Also today we should wonder what is acceptable to be done in a House of prayer, be it called a synagogue, temple, prayer hall, kingdom hall, church hall, or simply church. We can find a lot of churches where financial activities take place. When you go and visit places have a look into many churches and see how they have stalls for selling things and often also have a lot of statues of people (called saints) with underneath a collecting box. In many churches we not only can see such sculptures of human beings but also of gods, like Jesus (the son of God – for many god the son) and God the Father, which is against God His commandments.

“’Cursed is the man who makes an idol or a molten image, an abomination to the LORD, the work of the hands of the craftsman, and sets it up in secret.’ And all the people shall answer and say, ’Amen.’” (De 27:15 NAS)

All going to such a House of prayer should know that God looks down at the earth and sees all people, knowing what goes on in their heart. All should be aware that everything which goes in against the commandments of God is an abomination in His eyes and considered evil. (Exodus 20:4-5; Deuteronomy 4:15-19; Acts 17:29; Proverbs 15:29; 1 Samuel16:7; 1 Peter 3:12; 1 John 3:22). When people live according God’s Will He is willing to listen to them, at any moment, but in a House of prayer they can find a special place to be in contact with their God.

“and whatever we ask we receive from Him, because we keep His commandments and do the things that are pleasing in His sight.” (1Jo 3:22 NAS)

In Jesus ‘ time but also later, as well as today, we can find pepole misusing their prime location, taking advantage of people’s religiosity to over-charge and cheat. In many places of worship and of pilgrimage we can find people deliberate making misuse of religion for personal gain. Look for example to Lourdes a.o. so called ‘sacred places’ and notice the whole ‘circus market’.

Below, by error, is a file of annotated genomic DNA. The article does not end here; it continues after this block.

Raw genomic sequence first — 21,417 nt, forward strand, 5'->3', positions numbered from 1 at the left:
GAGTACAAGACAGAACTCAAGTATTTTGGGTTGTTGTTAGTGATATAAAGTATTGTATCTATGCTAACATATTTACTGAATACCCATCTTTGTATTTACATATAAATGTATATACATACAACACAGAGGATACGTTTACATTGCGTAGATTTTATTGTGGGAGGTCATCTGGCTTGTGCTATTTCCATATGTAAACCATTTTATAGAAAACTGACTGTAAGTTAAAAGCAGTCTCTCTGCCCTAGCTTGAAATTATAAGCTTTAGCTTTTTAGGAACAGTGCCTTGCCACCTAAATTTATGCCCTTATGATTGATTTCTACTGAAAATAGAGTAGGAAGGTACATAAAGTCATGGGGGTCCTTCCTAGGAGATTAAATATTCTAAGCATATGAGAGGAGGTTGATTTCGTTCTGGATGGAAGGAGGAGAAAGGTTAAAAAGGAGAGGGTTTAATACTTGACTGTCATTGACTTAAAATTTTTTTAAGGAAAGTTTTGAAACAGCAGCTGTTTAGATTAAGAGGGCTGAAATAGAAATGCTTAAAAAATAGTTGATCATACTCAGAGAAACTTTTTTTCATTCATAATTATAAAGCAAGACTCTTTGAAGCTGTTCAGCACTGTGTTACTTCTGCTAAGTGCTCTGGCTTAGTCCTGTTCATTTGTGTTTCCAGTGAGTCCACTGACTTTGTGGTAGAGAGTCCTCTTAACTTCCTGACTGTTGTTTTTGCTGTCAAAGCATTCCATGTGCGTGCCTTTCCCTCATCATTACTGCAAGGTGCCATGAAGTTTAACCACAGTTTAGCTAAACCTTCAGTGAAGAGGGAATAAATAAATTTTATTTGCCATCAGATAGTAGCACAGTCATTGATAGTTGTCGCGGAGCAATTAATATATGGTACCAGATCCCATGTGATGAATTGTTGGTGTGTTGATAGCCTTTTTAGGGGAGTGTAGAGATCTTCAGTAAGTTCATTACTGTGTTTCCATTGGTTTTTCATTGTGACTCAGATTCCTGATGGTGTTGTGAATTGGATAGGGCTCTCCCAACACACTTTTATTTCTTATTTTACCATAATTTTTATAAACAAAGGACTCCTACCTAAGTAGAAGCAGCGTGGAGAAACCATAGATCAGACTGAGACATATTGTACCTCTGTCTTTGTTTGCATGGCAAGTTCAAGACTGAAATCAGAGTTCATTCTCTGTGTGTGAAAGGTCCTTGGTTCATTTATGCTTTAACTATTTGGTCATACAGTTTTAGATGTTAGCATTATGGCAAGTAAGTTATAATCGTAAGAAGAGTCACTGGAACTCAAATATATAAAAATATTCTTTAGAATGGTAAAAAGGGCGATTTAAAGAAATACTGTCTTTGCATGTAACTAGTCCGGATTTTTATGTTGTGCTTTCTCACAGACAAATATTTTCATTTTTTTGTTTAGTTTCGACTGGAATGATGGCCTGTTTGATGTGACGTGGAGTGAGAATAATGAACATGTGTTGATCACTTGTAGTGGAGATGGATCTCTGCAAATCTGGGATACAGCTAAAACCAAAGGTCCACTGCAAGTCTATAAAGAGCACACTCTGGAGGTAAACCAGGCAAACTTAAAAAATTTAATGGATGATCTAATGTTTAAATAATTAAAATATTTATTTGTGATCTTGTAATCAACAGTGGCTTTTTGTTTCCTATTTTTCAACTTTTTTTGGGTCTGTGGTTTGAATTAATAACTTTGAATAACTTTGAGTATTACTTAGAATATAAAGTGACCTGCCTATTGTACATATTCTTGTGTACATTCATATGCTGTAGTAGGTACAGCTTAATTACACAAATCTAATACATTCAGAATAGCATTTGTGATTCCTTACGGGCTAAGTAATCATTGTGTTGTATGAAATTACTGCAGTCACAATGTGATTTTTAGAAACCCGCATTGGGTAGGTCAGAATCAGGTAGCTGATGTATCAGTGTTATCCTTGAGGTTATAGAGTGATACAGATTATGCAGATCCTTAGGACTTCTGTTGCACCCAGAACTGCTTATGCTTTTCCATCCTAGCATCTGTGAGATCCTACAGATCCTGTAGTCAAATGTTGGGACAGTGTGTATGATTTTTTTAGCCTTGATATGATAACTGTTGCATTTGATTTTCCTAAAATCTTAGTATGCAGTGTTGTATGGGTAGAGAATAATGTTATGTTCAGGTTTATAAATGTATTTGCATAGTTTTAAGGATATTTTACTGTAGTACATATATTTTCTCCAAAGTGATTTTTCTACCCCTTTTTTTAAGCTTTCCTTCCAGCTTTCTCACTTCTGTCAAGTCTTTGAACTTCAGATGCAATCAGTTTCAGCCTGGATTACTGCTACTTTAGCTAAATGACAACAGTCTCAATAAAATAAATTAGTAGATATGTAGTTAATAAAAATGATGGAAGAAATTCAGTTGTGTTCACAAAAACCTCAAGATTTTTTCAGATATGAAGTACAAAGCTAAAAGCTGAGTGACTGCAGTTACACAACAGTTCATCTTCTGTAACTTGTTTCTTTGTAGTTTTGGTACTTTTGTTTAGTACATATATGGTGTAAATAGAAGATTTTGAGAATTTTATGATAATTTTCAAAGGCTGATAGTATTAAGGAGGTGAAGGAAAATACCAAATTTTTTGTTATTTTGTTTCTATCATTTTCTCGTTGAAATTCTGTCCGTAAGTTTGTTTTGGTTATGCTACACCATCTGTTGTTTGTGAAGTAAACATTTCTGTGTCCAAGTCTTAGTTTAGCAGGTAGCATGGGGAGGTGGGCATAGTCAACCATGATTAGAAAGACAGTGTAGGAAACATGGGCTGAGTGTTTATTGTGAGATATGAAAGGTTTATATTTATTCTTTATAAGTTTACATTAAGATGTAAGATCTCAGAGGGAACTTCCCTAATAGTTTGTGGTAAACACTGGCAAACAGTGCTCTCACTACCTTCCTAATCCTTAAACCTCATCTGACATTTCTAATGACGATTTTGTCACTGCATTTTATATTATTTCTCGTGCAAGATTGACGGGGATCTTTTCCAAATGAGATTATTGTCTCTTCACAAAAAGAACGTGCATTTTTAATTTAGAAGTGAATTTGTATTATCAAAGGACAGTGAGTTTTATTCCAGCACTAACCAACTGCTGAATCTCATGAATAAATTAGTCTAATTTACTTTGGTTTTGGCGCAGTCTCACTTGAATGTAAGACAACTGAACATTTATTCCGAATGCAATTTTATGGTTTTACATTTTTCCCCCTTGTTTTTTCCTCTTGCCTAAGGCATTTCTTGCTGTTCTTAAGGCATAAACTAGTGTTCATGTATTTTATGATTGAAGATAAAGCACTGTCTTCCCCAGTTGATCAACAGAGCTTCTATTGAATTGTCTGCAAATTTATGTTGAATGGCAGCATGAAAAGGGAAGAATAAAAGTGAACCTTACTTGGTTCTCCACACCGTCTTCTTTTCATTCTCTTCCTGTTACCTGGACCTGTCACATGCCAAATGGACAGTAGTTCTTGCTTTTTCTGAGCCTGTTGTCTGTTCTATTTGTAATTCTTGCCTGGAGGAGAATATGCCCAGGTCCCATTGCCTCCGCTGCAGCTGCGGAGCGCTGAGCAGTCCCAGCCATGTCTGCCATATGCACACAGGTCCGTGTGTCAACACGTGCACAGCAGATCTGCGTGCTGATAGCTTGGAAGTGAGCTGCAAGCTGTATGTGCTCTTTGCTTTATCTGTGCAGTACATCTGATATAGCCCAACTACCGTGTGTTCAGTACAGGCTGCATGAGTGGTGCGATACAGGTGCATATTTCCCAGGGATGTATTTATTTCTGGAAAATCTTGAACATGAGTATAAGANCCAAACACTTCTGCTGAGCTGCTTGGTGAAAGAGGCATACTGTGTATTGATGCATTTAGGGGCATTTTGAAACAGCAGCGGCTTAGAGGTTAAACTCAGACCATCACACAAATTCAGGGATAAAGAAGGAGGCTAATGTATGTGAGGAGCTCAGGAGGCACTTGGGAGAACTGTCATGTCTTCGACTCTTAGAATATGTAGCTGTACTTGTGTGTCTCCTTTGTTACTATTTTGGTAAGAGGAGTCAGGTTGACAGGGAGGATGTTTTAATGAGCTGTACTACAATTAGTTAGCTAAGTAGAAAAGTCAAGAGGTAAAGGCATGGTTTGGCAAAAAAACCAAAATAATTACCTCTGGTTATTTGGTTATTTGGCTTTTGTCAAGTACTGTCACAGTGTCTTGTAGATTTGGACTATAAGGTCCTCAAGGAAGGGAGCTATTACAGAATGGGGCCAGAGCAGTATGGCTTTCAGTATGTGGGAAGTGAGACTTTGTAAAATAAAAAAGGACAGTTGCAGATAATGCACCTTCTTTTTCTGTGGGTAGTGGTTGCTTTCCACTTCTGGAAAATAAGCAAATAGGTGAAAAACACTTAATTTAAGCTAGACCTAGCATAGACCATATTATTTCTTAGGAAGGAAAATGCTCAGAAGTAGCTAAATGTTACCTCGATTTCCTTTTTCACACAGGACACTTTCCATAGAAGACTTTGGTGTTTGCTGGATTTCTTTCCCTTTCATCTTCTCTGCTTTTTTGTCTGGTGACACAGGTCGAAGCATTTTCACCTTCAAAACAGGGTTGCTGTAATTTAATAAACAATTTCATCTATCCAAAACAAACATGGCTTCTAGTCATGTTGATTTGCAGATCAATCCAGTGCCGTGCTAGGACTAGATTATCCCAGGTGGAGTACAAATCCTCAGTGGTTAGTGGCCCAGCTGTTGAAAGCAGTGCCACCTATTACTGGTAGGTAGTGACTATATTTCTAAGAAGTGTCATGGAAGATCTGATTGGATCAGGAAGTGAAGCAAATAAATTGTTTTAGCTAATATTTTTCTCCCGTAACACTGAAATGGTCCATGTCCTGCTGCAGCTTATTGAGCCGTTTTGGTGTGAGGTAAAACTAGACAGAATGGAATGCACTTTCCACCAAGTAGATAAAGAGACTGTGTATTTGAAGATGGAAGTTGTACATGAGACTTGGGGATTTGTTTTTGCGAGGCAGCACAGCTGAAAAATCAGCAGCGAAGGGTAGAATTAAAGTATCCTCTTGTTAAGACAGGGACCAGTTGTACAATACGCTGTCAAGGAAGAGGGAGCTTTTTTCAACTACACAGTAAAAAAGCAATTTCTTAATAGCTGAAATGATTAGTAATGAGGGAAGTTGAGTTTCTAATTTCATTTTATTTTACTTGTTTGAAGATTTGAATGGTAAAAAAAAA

Jesus wants to see an atmosphere of pure, God-centred worship, free of man-centred worldly distractions. The House of God should be a place to gather to study the Word of God, to meditate and to pray. The Temple in Jerusalem was destroyed, but Jesus had already given a sign that in each person there was a place for a temple.

Today we do not have to go up on the mountain, nor to Jerusalem,to worship the Father. As true worshippers we can go to any place where nothing is against the Will of God to worship the Father in spirit and truth, for the Father seeks such to be his worshippers.

“21 Jesus *said to her, “Woman, believe Me, an hour is coming when neither in this mountain, nor in Jerusalem, shall you worship the Father. 22 “You worship that which you do not know; we worship that which we know, for salvation is from the Jews. 23 “But an hour is coming, and now is, when the true worshipers shall worship the Father in spirit and truth; for such people the Father seeks to be His worshipers.” (Joh 4:21-23 NAS)

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Preceding

Matthew 12:1-8 – The Nazarene’s Commentary: Something Greater than the Temple

Matthew 21:1-3 – The Nazarene’s Commentary: Sent Ahead for a Donkey

Matthew 21:4-5 – The Nazarene’s Commentary: Your King Is Coming upon a Donkey

Matthew 21:6-9 – The Nazarene’s Commentary: Blessed the One Coming in God’s Name!

Matthew 21:10-11 – The Nazarene’s Commentary: Who Is This?

Matthew 21:12-14 – The Nazarene’s Commentary: Temple Cleansed

Good or bad preacher

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Additional reading

  1. Today’s thought “Cleansing of the leper under the Law” (March 7)
  2. Memorizing wonderfully 13 Elija, Elisha, Mordecai, Job, chariots and a house for God